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Income Tax

Switzerland - Income Tax



Income tax in Switzerland is not a one-size fits all situation and, thanks to cantonal tax autonomy, can vary significantly from one canton to another. It is therefore the case that, for example, someone earning a salary of CHF 100,000 will have net earnings that are greater or lesser depending on residential location within Switzerland. Further factors such as whether you are married and/or have children also come into play.

One word you will hear a lot in Switzerland is Quellensteuer which means withholding tax. In other words, tax is deducted at source. These tax deductions are comprised of federal tax, cantonal tax and communal (as in your commune of residence) tax which are bundled together and automatically deducted from your salary. You may also be liable to pay a church tax. However, once again the situation is not simple, and once your earnings reach a certain amount during the tax year you will also need to file a tax return. In recent years this annual income limit has been CHF 120,000 and applies per household. You do not need to fill out a tax form if earning under this amount, although if you feel you may have been overcharged you can apply for a source tax refund, with the caveat that if calculations indicate you have underpaid you will be billed for the additional amount.

As a very general rule of thumb, expect to pay from around 16% up to 25% of your income in taxes and mandatory social insurances deducted from salary. Note that health insurance is payable separately but must also be accounted for.

The cantonal tax includes a personal income tax applied as a percentage of earnings according to tax bands (i.e. it is normally a progressive tax system, where the higher earners pay more). The rates of personal income taxation can be advantageous for those with average or high incomes in some cantons while taxing one or both heavily elsewhere. Businesses are likewise taxed on profits and on capital by the canton.

Different rules apply to the super rich who have traditionally viewed Switzerland as something of a tax haven. You may have heard about a flat rate tax (die Pauschalbesteuerung) which was advantageous for wealthy foreigners and attracted a number of very high-income (and high profile) expats to Switzerland. While the average expat working in Switzerland or joining a spouse there would not have been able to profit from this scheme, it may be worth noting that in any case it was abolished in Zurich canton at the beginning of 2010 and other cantons have since pushed for higher taxation rates for the super-wealthy.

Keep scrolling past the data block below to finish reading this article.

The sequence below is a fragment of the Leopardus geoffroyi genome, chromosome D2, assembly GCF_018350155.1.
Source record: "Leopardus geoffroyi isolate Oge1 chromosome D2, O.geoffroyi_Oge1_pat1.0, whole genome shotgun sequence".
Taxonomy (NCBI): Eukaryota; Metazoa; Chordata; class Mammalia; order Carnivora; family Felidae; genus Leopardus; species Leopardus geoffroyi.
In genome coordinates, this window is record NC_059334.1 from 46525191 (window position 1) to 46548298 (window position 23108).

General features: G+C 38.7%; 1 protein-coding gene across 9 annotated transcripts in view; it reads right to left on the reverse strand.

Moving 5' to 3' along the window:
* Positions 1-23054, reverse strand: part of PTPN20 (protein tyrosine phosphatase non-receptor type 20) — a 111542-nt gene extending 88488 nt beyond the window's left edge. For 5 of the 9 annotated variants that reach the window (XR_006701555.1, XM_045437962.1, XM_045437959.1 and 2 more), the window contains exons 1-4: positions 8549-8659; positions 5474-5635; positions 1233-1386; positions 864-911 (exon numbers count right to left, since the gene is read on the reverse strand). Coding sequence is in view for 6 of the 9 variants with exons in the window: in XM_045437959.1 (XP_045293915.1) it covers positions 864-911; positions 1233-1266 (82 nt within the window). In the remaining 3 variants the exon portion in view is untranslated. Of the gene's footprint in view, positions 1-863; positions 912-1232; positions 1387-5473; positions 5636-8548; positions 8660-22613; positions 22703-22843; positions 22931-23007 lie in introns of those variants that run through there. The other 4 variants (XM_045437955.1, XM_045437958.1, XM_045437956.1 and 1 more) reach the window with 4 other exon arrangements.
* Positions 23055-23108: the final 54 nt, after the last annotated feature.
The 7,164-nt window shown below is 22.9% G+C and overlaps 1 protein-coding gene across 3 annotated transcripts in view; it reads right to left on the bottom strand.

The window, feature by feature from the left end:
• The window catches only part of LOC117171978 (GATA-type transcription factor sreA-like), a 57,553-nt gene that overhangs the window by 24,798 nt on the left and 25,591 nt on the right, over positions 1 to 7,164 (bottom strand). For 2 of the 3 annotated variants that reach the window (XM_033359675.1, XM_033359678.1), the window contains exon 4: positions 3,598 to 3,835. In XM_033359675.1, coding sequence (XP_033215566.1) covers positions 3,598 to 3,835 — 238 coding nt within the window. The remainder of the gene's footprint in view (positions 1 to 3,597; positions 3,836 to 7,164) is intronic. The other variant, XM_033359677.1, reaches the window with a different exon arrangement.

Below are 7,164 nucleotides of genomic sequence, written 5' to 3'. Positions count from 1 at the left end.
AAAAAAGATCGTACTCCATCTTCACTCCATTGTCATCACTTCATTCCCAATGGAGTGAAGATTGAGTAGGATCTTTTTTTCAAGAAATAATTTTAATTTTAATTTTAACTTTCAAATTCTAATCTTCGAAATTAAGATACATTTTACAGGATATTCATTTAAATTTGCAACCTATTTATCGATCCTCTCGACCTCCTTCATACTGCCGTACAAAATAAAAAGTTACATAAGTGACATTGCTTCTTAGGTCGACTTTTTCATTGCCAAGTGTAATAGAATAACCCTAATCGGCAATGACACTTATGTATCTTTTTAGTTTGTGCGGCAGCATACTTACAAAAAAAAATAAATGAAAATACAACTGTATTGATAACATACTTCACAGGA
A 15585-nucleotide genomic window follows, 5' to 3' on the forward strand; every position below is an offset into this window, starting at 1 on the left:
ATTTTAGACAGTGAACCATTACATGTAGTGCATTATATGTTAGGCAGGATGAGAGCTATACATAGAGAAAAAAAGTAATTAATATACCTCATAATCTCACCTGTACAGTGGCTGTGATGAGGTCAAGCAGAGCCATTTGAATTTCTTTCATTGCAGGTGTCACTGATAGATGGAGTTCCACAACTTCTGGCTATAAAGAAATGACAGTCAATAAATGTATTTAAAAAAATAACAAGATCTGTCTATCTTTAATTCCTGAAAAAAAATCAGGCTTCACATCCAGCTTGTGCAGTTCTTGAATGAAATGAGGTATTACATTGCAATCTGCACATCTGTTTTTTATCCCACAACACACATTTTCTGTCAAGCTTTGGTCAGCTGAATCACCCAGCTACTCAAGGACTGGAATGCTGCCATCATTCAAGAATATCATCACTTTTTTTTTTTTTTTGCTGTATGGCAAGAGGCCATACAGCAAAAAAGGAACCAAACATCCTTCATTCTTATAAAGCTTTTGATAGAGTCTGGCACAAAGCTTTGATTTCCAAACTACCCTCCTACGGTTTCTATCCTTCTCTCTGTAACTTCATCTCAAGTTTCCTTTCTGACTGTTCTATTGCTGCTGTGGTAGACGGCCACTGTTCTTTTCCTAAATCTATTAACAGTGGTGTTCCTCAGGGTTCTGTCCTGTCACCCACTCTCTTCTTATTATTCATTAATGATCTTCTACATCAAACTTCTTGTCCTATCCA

You can obtain the necessary forms for your tax return from the Gemeinde. As previously mentioned, you are required to file the tax return if you are earning in excess of CHF 120,000 per annum. You would also have to complete it even without reaching this limit if you have another substantial source of income in addition to your salary, or if you hold a C permit. This applies regardless of where you live within Switzerland. All Swiss citizens must also complete a tax return. An earning spouse of someone who fills in a tax return will also have to do so, as in Switzerland the tax band is determined by joint income. Unfortunately, this practice means that dual-income married couples with high wages can end up worse off than non-married couples or singles. If you have already had tax deducted at source (i.e have paid Quellensteuer) this is taken into account when the tax authorities calculate your tax bill (Definitive Rechnung). To avoid paying interest on tax that you owe, ensure you complete your tax form for the previous calendar year by 31st March. Extensions to this date need to be arranged with the tax authorities.

Most of the countries from which expats in Switzerland originate will have tax agreements in place that allow foreign nationals to be taxed in Switzerland and not in their home country. This is not the case for US citizens and green card holders, who must still be assessed by the IRS as well as the Swiss Federal Tax Administration. As this situation is complex and can vary according to individual circumstances, you may wish to seek professional advice.

An expat allowance in the form of a non-taxable deduction of CHF 1,500 monthly for living expenses may be applicable if you are only working in Switzerland temporarily and have a fixed address in your home country. Address queries about this to your employer who should be able to advise.


Useful Resources

Zurich Tax Office
http://www.steueramt.zh.ch/internet/finanzdirektion/ksta/de/home.html
Kantonales Steueramt Zürich, Bändliweg 21, Postfach, 8090 Zürich
Tel: 043 259 40 50

Geneva Tax Office
http://ge.ch/impots/
Administration Fiscale Cantonale, Hôtel des finances, 26, rue du Stand, Case Postale 3937, 1211 Genève 3
Tel: 022 327 70 00

Basel (City) Tax Office
http://www.steuerverwaltung.bs.ch/
Steuerverwaltung des Kantons Basel-Stadt, Fischmarkt 10, CH-4001 Basel
Tel: 061 267 46 46
Email: steuerverwaltung@bs.ch

Bern Tax Office
http://www.fin.be.ch/fin/de/index/steuern.html
Steuerverwaltung des Kantons Bern
Postfach 8334, 3001 Bern
Tel: 031 633 60 01

comparis.ch Tax Calculator
For an approximate idea of your tax deductions (do not take figures as accurate but simply use as a starting point)
http://en.comparis.ch/steuern/steuervergleich/default.aspx




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